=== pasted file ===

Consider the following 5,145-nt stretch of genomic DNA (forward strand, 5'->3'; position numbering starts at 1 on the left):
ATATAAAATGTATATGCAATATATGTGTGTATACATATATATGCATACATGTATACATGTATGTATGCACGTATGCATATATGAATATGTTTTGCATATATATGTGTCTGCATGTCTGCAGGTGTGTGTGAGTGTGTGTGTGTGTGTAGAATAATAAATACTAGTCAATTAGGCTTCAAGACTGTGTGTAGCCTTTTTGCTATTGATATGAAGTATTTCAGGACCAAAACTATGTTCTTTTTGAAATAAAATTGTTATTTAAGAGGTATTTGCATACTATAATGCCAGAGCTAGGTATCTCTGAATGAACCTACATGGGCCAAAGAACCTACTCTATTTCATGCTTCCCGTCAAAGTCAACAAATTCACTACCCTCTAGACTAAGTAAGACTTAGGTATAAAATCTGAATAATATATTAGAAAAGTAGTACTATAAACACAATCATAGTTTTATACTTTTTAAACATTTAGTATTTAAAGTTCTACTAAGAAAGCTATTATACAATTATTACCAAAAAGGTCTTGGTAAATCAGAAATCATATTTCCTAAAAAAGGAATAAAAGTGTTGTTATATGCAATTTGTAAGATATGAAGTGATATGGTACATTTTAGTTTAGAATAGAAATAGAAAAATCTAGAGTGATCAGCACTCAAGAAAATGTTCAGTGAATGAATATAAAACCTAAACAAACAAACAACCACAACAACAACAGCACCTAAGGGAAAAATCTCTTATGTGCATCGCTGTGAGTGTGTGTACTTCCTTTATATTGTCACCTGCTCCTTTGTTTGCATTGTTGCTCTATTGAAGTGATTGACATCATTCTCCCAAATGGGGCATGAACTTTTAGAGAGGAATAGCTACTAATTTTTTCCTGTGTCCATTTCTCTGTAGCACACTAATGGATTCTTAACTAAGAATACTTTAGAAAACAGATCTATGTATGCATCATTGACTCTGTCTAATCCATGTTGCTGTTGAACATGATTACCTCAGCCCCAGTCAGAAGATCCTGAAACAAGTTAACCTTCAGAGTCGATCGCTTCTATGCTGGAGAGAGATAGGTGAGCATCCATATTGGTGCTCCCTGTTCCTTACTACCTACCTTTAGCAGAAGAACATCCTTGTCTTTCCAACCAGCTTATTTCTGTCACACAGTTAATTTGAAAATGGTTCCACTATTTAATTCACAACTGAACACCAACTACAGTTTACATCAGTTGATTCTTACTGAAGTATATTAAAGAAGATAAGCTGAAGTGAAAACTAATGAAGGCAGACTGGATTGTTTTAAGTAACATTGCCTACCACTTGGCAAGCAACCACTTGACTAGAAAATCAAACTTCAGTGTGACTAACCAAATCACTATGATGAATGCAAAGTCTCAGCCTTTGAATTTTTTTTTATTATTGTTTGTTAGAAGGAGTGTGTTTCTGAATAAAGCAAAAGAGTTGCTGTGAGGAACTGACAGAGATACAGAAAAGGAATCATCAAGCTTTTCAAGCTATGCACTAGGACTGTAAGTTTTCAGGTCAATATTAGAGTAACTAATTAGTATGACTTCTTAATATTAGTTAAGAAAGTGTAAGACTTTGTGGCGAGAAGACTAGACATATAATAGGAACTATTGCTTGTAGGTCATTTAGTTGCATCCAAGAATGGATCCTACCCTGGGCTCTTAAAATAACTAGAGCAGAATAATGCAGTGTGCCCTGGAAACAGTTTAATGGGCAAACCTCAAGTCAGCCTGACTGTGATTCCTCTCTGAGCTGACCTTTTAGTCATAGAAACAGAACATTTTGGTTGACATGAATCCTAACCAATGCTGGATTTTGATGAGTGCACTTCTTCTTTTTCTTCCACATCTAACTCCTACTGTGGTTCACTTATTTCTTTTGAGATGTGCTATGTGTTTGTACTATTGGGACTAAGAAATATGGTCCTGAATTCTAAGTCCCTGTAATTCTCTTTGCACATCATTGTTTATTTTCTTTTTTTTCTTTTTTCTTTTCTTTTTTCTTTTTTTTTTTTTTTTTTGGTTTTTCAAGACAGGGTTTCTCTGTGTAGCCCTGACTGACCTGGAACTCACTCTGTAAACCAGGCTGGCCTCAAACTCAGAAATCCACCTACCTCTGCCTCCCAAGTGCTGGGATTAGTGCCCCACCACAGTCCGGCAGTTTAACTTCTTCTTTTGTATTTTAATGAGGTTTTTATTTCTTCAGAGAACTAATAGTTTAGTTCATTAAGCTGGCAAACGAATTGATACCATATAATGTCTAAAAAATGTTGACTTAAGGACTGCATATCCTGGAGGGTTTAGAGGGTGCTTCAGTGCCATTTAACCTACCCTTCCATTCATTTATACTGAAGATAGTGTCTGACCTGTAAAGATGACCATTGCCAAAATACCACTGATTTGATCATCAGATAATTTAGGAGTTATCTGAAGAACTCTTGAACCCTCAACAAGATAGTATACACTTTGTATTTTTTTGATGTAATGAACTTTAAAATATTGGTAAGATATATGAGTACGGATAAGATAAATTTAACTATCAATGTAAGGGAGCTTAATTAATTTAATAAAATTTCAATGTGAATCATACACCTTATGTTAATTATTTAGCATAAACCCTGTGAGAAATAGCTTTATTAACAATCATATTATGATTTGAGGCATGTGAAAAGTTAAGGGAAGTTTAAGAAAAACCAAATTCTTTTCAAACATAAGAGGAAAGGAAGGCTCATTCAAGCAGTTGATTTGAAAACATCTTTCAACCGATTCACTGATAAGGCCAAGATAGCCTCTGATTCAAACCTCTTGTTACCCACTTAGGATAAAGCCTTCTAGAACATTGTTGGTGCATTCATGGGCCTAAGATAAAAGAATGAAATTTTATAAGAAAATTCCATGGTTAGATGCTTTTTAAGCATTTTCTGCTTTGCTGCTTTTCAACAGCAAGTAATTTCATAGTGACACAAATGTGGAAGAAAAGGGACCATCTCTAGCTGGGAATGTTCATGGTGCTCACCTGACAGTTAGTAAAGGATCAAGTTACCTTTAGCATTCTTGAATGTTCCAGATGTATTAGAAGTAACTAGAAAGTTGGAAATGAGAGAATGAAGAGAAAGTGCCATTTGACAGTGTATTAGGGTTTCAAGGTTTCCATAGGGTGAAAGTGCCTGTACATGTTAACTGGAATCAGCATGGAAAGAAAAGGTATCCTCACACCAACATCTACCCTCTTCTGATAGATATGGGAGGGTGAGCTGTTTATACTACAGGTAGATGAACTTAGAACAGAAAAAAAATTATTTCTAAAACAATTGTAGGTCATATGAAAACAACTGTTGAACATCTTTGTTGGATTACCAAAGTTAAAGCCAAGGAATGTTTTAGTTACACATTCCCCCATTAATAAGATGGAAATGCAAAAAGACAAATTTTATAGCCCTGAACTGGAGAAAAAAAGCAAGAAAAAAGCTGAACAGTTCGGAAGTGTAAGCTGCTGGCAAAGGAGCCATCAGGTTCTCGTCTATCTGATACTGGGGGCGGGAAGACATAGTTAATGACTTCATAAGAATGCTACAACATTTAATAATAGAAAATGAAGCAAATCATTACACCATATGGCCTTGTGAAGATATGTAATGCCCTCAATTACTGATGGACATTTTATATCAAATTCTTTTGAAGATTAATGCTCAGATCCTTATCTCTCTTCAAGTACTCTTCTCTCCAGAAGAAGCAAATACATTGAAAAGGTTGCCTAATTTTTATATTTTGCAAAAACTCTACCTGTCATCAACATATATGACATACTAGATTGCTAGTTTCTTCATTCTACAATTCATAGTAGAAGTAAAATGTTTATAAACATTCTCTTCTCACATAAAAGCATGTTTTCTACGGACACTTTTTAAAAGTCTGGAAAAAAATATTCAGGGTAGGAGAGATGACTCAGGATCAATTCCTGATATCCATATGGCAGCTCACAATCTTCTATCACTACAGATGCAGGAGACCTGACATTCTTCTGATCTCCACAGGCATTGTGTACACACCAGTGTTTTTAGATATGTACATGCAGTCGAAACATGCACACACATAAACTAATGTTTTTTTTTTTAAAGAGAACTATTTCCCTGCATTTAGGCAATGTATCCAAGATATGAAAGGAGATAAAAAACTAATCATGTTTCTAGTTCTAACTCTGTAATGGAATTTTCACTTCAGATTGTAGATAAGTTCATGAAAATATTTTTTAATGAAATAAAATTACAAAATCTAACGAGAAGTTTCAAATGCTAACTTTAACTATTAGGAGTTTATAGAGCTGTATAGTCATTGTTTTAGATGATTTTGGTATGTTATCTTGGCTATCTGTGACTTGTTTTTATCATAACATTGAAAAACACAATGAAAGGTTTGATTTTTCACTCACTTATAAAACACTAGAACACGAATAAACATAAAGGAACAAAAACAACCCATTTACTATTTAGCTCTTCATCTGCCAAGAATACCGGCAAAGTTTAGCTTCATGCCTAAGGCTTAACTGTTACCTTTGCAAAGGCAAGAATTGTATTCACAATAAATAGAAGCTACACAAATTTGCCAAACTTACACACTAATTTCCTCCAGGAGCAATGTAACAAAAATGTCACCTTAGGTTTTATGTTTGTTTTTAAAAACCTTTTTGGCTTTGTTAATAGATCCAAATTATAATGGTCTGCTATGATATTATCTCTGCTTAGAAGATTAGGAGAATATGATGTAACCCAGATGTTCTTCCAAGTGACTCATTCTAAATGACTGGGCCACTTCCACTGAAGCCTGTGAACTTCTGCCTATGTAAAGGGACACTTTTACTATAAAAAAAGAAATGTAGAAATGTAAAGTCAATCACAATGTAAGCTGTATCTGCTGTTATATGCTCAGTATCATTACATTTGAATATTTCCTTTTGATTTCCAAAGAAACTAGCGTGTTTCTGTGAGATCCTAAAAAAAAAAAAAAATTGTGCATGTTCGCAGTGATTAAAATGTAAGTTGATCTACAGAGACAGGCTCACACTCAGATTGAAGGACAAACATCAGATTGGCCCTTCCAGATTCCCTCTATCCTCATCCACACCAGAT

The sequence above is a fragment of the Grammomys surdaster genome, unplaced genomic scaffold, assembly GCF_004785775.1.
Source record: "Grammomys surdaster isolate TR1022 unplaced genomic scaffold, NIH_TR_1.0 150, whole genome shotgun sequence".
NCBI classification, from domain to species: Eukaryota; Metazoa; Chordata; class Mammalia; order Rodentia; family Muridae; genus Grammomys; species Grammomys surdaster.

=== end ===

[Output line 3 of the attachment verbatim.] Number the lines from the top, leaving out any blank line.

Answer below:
The sequence above is a fragment of the Grammomys surdaster genome, unplaced genomic scaffold, assembly GCF_004785775.1.